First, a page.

Sunday, February 19: “We Are with You: UUSC and the Power of Global Solidarity”
The myriad of pressing issues around the world and in our own backyards often make us want to contract and focus inward just when we need each other most. Our struggles, with neighbors near and far, are interconnected. Communities on the front lines of the climate crisis and forced migration are leading the way towards the transformations necessary for our collective survival and flourishing. Join us as we welcome Rev. Laura Randall and Kristen Maples from UUSC. They will share stories of the remarkable work UUSC partners are engaging in around the world with the support of our UUSC members.
Thursday, February 23: Vespers in the Sanctuary with John O'Connor at 6:30 pm
Sunday, February 26: “Resisting Consumerism.” As we approach Earth Day and 40 for the Earth John O'Connor will reflect on resisting the siren call of consumerism.
FCB is Online
Visit this link for FCB Podcasts, children’s stories, and sermon recordings.
From Your Minister
I am a rut cook.
I do a lot of the cooking for the family, partly because I love feeding people and find cooking a relaxing and centering practice, partly because cleaning is not my best skill and it is nice to bring something to the needed tasks of my family, and partly because my own father’s love language was food.
So I do a lot of the cooking and mostly love it, but I find that I settle into ruts. The same handful of meals shuffled through and shifted between, with a few take out meals sprinkled in. Often the cooking feels less like creative expression and more like a farmer pouring feed into a trough for livestock.
I have sometimes thought I should just open up the front door and pour the groceries on the floor and call out to the devouring horde of my family and let them feed right there inside the door.
That was mostly in the depth of the pandemic when everyone was eating at home for all their meals it was astonishing what a family of five would go through for food.
And so, the rut is understandable, but it was so delicious and amazing to be lifted out of it recently by my sweet budding foodie twelve year old son, Jack.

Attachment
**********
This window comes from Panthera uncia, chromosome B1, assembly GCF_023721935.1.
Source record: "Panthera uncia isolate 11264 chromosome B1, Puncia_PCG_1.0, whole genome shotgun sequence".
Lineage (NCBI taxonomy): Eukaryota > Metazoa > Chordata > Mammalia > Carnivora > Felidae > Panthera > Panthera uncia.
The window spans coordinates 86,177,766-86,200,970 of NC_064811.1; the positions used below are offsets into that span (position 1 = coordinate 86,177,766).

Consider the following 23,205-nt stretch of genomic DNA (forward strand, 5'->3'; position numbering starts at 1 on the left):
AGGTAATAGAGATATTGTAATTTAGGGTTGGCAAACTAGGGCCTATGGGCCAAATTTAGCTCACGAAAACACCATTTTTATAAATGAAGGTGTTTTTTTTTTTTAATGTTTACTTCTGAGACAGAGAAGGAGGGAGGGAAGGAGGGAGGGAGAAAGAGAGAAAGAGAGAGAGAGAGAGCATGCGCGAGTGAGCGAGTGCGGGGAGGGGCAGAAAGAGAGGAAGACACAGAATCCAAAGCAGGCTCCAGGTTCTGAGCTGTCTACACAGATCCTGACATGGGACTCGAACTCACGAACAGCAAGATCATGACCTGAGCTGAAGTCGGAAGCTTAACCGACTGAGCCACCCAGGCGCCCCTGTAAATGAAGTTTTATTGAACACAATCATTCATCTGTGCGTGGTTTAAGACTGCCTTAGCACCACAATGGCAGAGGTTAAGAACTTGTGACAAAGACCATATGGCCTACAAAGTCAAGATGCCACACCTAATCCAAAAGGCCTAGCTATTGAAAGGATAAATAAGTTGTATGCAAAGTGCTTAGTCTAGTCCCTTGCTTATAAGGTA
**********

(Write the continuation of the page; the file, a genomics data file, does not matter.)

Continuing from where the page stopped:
“We should make some ramen!” he said with his singular enthusiasm.
He had found a recipe for ramen from some millionaire YouTuber twenty-year-old, and it sounded delicious. And so we made a pilgrimage to HMart in Cambridge where we have gone before for sushi making supplies, another culinary adventure with him as our team leader.
We gathered broths and noodles, oils and vinegars, vegetables and more.
It was an adventure from start to finish and the finish was delicious.
The broth was gingery and salty and delicious. And it was new. We had risen above the rut! And added a whole new kind of meal to the mix.
We are just now coming to the close of our winter theme of resistance and bridging into our spring theme of creativity. And this ramen adventure did just that.
It can be hard to rise from the rut, to explore new patterns and habits.
Many of you returning to Sunday mornings have expressed this, the pull of pandemic patters which have made it hard to get up and out, to get back on Sundays, and most of you who do (or the ones who tell me about it anyway) have been glad you did.
And no pressure. I commit to you all that I will be sure that all fifty two weeks of the year we have something worth your while waiting for you when you do make your way home to us.
There are so many amazing services coming up. Children’s choirs and Major Music, so many wonderful musical offerings, and the intern minister is wonderful, and we have him for just a few more months, stories and so many poems and reflections, so many people participating. Your hard working worship team pours ourselves into each and every Sunday.